I was sitting in a low chair with my laptop on a coffee table beside me. One lead snaked out of it to the wall socket; one led to the stereo, so that I could hear a cleaned-up MP3 of the tape I had made while interviewing Roy Foster and add to the notes I had made at the time. It was a relaxing moment. My leg was carelessly thrust through a loop in the power supply lead, though I didn’t realise this till the phone rang and I jumped to my feet with a snarl of fury, modulating to horror as I started across the room, felt a tug on my ankle, saw the coffee table toppple, and the laptop drop to the wooden floor. That was the loudest sound I’d heard all year, almost the loudest sound I have ever heard I my life. The mains lead now lay coiled straightened innocently across the floor.
But the laptop survived. Not so much as a pixel died in the fall. It didn’t even reboot.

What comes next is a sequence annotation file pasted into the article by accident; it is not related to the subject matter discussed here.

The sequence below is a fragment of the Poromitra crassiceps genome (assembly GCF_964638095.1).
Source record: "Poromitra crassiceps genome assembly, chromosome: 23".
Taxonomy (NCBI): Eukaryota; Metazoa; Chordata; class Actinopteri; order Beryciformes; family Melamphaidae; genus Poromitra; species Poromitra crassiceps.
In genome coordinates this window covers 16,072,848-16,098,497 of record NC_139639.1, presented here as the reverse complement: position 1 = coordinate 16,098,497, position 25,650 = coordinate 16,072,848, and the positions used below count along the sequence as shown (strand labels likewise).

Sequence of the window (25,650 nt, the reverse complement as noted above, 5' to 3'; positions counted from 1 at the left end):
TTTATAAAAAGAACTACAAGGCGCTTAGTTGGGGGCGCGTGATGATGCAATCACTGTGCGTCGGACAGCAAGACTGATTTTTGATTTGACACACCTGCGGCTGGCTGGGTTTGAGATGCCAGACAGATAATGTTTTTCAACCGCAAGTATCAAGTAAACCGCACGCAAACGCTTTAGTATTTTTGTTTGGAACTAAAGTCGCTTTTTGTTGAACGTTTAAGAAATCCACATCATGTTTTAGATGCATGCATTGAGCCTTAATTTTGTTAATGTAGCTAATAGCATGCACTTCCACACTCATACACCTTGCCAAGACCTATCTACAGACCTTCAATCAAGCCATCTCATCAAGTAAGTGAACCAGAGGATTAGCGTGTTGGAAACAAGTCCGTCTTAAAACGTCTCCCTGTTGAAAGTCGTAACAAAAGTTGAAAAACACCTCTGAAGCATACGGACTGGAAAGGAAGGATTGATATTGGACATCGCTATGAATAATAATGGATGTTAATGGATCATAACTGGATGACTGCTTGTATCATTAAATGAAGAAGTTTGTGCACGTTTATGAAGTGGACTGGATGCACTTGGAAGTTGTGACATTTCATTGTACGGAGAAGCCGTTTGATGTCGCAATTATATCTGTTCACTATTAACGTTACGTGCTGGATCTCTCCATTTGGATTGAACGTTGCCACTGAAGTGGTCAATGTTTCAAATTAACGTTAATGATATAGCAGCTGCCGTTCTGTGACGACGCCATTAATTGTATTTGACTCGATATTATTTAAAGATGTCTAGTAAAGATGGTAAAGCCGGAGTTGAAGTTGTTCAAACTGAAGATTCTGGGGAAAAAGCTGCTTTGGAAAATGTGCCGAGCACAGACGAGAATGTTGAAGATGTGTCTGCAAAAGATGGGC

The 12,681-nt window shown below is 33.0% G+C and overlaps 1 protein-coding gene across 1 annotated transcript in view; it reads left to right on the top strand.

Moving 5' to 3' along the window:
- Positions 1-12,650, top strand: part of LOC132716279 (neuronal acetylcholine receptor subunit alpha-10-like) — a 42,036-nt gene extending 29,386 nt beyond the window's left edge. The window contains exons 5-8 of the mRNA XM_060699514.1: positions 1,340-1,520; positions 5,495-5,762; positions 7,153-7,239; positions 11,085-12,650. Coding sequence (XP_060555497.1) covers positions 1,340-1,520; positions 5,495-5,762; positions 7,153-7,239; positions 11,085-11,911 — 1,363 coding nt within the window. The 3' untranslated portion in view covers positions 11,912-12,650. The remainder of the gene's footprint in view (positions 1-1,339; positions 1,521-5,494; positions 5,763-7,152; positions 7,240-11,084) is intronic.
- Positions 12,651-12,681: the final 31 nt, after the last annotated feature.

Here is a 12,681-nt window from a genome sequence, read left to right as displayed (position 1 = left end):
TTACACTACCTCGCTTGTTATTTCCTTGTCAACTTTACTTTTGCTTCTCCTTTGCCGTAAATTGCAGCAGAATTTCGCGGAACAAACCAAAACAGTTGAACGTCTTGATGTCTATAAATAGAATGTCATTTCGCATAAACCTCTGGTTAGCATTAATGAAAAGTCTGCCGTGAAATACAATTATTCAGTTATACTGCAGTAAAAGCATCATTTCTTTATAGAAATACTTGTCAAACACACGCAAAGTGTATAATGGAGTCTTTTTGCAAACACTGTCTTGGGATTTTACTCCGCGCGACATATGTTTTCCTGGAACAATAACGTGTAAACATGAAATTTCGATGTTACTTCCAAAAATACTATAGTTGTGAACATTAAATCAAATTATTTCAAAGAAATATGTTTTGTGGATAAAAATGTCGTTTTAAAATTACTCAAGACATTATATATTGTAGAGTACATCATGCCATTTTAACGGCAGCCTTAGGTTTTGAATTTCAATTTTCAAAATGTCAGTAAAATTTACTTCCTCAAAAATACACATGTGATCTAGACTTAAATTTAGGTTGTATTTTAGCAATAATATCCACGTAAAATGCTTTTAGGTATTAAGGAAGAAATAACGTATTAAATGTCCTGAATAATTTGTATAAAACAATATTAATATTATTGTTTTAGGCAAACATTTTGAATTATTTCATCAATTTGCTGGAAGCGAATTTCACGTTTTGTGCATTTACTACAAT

This isn’t just an argument for buying a thinkpad. It also made me wonder how on earth anyone can make a profit from computers in a low-inflation economy. It’s not as if I need anything more powerful: all I really want it longer-lasting batteries. So if computers don’t go obsolete in any interesting way, and won’t break either, why on earth do we need to replace them? No wonder people are tryng to sell us debt instead. No wonder Dixons makes 40% of its prrofits, according to one estimate, from the guarantees it sells for things that are never goig to break, even when they drop from coffee tables.